Everyone has an opinion. Everyone is entitled to their opinion. Lately it seems the opinions of individuals with a rather cantankerous disposition to speciality coffee in the US have been gaining prominent positions in well read “online magazines”. I thought this trend had waned, but yesterday a new article on Salon.com emerged, bringing this class of comment once more to the fore.
It isn’t that these people hold these opinions that is unusual, many many people hold similar opinions, rather the issue seems to be that these apparently reputable (I use the term loosely) publications seem so eager to give voice to these opinions, that they seem so eager to throw barbs at the speciality coffee community.
What the are you doing to piss off all these publications?
Would anyone care if Todd Carmichael was ranting off on his own personal blog, or if Giorgio Milos was being patronising on some coffee forum? The opinions expressed are not unusual. Many many people hold those same opinions. It is beyond tedious to try to rebuke these criticisms, because they have already been discussed ad infinatum – 5 or more years ago. We may as well go back now and debate whether we should give women the vote.
The key difference here is, Esquire.com, Salon.com and The Atlantic Monthly are read by an ass load of people (well, I’m not sure about the last one – I’m assuming). They are forums that I’m sure a lot of truly knowledgeable, leading light kind of coffee people, of which the US has no shortage, would be all too happy to have available to them.
According to his mini bio on the Atlantic monthly Giorgio Milos “is traveling the US through 2010, hosting illy Master Barista Series events at leading cafes and gourmet retailers”. In other words he’s spending 2010 selling illy in the US. So his articles on The Atlantic amount to little more than advertorial content. One of the ways he is selling, or at least trying to sell more illy. Would you expect him to go around praising the competition?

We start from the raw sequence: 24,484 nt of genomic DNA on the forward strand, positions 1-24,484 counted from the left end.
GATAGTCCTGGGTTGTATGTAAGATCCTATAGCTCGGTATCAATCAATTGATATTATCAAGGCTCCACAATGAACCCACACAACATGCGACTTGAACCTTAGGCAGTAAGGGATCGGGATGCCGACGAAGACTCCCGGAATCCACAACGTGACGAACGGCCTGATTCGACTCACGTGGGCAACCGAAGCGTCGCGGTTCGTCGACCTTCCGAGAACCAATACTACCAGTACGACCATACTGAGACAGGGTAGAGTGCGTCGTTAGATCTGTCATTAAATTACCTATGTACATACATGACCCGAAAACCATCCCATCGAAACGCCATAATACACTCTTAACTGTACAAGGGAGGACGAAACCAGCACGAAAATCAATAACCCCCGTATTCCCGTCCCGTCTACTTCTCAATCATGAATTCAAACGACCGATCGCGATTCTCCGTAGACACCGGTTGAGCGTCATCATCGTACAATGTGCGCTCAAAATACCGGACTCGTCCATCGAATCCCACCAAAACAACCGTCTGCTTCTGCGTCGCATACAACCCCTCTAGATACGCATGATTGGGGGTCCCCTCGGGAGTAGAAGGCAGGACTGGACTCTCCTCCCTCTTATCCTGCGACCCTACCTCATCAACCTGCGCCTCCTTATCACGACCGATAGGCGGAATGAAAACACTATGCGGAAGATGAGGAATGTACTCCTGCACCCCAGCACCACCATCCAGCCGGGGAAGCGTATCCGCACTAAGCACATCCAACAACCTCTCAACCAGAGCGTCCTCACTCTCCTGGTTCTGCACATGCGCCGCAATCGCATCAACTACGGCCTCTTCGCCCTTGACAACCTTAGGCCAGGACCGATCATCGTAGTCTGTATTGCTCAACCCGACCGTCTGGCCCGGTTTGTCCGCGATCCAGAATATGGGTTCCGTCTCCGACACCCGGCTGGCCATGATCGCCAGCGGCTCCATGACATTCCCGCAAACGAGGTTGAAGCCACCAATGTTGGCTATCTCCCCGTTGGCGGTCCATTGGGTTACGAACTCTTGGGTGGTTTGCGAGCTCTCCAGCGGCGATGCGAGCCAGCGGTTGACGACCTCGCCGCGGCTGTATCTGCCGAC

Similarly Todd Carmichael, develops a brand identity for himself as the anathema of the stereotypical hipster douchebag barista culture. He has much to gain. His company website is linked at the bottom of every post. You can’t buy that kind of advertising. When the speciality community got up in arms about it, it only created a hit frenzy on the Esquire site, cementing, for now at least, Todd’s position as someone who can draw hits. [notice no links in here]
I guess he also fits into Esquire’s editorial style. Loud machismo with no substance.
Are these types of magazines usually so eager to give voice to thinly veiled advertisements? Typically they require to be paid for such content. My only other conclusions can be (a) they don’t like you or (b) they get a sufficient plethora of hits from the article to justify it (hits which the speciality coffee community have provided in the ensuing discussions). Perhaps a combination of both.
Which brings me back to my earlier questions – what are you doing to piss off all these publications?
Perhaps the lesson to learn from this, is not about balance of taste, as Mark Prince suggested, not about the merits and evolution of tradition as James Hoffmann suggested, rather about perception. A negative perception seems to exist in some quarters (in the US) towards “speciality coffee”, towards those emerging trends, and evolutions in which we would hold great pride. I don’t know why this is the case, but I think it is a fair conclusion.
This antipathy is giving large forums to otherwise pretty anonymous individuals to garner personal gain from casting aspersions at the community.
In turn we have fanned the flames with over the top reactions to frankly, hackneyed, tired, boring criticisms.